The only answer to the question of how to properly vent a crawl space is that you shouldn’t. Close the crawl space vents you have if possible, and contact a JES professional if you’re not sure how to do it.
Install a Dehumidifier
A dehumidifier can be a great option if you’re consistently having crawl space humidity problems. After all, that’s exactly what a dehumidifier is for.
Remember that some humidity in the air is good. You don’t want to completely dry out the air in your crawl space. You just want to keep the humidity level low enough that you won’t run into mold, wood rot, and other structural problems.
A JES expert can help you understand which dehumidifiers will work best for you. If you’re going to run your dehumidifier regularly, an expert can also suggest a great energy-efficient dehumidifier for your needs.
If you have a dirt crawl space, you’re going to struggle with crawl space humidity until you take actual steps to avoid it. That means you need to pursue crawl space encapsulation. It’s the only way to get your crawl space to the ideal crawl space humidity level.
There are many reasons to pursue crawl space encapsulation. These are the best reasons for contacting a JES professional to talk about it today.
Remove Crawl Space Vents
As mentioned before, crawl space vents are typically much more trouble than they’re worth. These typically only contribute to crawl space humidity rather than reducing it.
If you’re going to reduce crawl space humidity, you’re going to have to remove the vents in your crawl space. Because encapsulation focuses on completely removing the introduction of humidity into the area, it can seal those vents or remove them entirely.
It’s a good idea to pursue crawl space encapsulation if only to remove the vents that may be causing excess moisture in your crawl space. In fact, even if you don’t have a dirt floor, you should take steps to remove crawl space vents.
Condensation is a very common occurrence in crawl spaces that aren’t encapsulated. Remember, when the relative humidity in an area reaches higher than 100%, condensation will form on some surfaces.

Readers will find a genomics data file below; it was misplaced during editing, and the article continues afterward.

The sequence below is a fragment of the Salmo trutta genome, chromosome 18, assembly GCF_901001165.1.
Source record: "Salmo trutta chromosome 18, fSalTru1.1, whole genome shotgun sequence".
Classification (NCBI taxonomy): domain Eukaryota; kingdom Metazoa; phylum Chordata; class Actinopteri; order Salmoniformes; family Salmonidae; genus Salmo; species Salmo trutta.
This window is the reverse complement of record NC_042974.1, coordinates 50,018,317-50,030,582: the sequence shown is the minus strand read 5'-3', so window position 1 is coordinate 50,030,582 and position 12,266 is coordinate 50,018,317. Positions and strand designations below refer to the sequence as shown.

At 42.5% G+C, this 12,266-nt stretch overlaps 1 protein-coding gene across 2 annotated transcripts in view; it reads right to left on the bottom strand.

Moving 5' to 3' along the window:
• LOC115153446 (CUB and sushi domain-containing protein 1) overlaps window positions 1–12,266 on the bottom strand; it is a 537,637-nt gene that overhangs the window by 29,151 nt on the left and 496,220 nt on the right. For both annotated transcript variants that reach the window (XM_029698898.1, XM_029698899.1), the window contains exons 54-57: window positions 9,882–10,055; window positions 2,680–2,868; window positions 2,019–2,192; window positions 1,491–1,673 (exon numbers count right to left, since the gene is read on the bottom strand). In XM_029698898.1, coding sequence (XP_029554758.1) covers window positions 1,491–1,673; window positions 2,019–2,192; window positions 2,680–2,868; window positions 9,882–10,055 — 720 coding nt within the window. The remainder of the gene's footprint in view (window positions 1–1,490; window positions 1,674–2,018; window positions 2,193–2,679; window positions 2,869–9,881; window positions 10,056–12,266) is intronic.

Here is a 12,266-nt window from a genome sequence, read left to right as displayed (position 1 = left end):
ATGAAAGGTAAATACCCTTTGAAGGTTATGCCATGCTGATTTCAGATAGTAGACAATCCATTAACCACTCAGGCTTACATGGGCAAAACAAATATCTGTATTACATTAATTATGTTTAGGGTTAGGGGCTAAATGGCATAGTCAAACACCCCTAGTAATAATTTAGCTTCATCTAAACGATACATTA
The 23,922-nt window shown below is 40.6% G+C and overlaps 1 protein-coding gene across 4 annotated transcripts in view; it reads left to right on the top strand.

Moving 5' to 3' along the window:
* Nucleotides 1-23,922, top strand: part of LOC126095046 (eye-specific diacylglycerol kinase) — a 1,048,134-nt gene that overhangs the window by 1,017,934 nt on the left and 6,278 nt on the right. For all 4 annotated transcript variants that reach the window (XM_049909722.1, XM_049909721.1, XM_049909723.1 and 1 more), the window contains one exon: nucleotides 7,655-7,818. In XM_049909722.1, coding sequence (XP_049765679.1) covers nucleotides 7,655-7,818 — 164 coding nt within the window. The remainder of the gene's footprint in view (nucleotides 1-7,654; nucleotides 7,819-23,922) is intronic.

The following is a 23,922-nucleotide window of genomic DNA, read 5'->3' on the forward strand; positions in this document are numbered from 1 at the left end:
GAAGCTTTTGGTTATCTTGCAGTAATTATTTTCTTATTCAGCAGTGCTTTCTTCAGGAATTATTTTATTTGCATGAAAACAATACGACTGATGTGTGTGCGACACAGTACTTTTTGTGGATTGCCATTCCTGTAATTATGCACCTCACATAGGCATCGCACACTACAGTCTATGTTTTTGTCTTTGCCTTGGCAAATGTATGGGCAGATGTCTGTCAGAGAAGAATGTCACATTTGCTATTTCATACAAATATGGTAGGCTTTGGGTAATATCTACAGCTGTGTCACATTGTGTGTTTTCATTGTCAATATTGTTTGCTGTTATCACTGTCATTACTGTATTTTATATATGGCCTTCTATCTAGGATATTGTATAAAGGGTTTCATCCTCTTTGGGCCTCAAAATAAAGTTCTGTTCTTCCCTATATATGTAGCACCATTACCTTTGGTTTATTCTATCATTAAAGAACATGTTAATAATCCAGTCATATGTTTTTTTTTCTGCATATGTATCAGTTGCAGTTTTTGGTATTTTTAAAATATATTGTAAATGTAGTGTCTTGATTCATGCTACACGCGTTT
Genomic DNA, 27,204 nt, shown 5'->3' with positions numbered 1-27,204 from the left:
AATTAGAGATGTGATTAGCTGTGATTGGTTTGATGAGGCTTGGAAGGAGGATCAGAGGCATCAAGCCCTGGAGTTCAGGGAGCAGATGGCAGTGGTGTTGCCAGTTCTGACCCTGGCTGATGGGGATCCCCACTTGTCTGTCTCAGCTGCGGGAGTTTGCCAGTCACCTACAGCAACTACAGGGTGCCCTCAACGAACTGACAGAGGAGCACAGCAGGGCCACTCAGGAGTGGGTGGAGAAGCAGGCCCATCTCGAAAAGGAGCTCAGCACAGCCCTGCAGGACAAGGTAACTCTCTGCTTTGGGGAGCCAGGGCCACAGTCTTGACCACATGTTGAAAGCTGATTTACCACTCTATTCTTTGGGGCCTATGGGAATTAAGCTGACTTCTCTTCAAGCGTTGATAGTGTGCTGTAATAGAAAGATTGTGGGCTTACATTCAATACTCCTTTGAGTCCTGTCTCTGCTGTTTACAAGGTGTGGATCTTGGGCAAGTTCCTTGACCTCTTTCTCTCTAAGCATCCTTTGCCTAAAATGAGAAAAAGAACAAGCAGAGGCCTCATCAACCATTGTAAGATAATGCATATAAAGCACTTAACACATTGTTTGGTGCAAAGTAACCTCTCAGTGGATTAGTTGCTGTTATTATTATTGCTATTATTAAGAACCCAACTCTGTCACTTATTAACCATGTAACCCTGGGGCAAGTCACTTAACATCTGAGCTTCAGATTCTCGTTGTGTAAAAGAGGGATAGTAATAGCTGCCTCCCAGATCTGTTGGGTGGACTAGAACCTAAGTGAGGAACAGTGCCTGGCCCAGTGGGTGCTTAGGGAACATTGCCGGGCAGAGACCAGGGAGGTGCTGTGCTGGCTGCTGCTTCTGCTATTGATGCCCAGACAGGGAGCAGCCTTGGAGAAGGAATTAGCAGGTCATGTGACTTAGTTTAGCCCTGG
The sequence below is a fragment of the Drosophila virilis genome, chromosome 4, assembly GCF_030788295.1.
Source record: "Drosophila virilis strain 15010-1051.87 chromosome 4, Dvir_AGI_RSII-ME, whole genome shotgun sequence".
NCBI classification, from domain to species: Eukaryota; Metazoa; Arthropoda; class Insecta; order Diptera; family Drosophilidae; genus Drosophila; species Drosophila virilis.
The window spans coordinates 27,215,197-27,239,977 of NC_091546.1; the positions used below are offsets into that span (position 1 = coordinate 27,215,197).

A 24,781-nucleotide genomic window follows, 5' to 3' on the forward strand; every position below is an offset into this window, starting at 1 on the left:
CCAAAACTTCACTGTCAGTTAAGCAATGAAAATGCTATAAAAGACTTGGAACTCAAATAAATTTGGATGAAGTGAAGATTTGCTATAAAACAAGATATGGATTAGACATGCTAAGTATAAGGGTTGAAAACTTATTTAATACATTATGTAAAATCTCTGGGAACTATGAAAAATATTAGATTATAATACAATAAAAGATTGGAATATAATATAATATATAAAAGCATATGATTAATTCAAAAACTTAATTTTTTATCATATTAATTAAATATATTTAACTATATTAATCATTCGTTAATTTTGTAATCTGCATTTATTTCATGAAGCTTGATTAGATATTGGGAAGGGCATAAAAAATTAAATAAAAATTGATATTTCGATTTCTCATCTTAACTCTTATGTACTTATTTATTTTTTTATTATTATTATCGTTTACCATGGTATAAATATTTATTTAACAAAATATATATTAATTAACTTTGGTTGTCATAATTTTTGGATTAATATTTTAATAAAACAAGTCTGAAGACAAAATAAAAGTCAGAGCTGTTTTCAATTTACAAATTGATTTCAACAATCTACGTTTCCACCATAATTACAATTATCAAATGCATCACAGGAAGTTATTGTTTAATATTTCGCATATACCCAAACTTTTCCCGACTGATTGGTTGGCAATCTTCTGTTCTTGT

The ideal crawl space humidity level is much lower than 100%. However, if the soil continues to pump moisture into the air, you’re going to end up with condensation problems eventually.
With a vapor barrier, common in crawl space encapsulation, you can avoid having those soil moisture problems. Instead, the moisture will stay in the soil and outside of the vapor barrier.
Reduce Risk of Structural Damage
Constant moisture isn’t good for any structure, whether it’s wood, stone, brick or any other material. The moisture that comes out of the soil will continually wear away at the structure under your home.
With a vapor barrier and full crawl space encapsulation, you won’t have to worry as much about the high crawl space humidity. That will make it easier for you to maintain a strong structure and foundation.
Although this won’t completely prevent structural damage on its own, it’s an important first step. If you don’t have a crawl space vapor barrier, contact JES to get more information about encapsulating your crawl space.
Learn More From a JES Crawl Space Expert
Have you realized the importance of maintaining ideal humidity in your crawl space? It’s important that you keep to a 30-60% humidity in your crawl space, ideally leveling out at around 55%.
No matter what your current crawl space humidity is, you can get it to that magical number. All you have to do is get in touch with a JES expert. You can talk about your current crawl space issues and get more information about what to do if you want to fix them.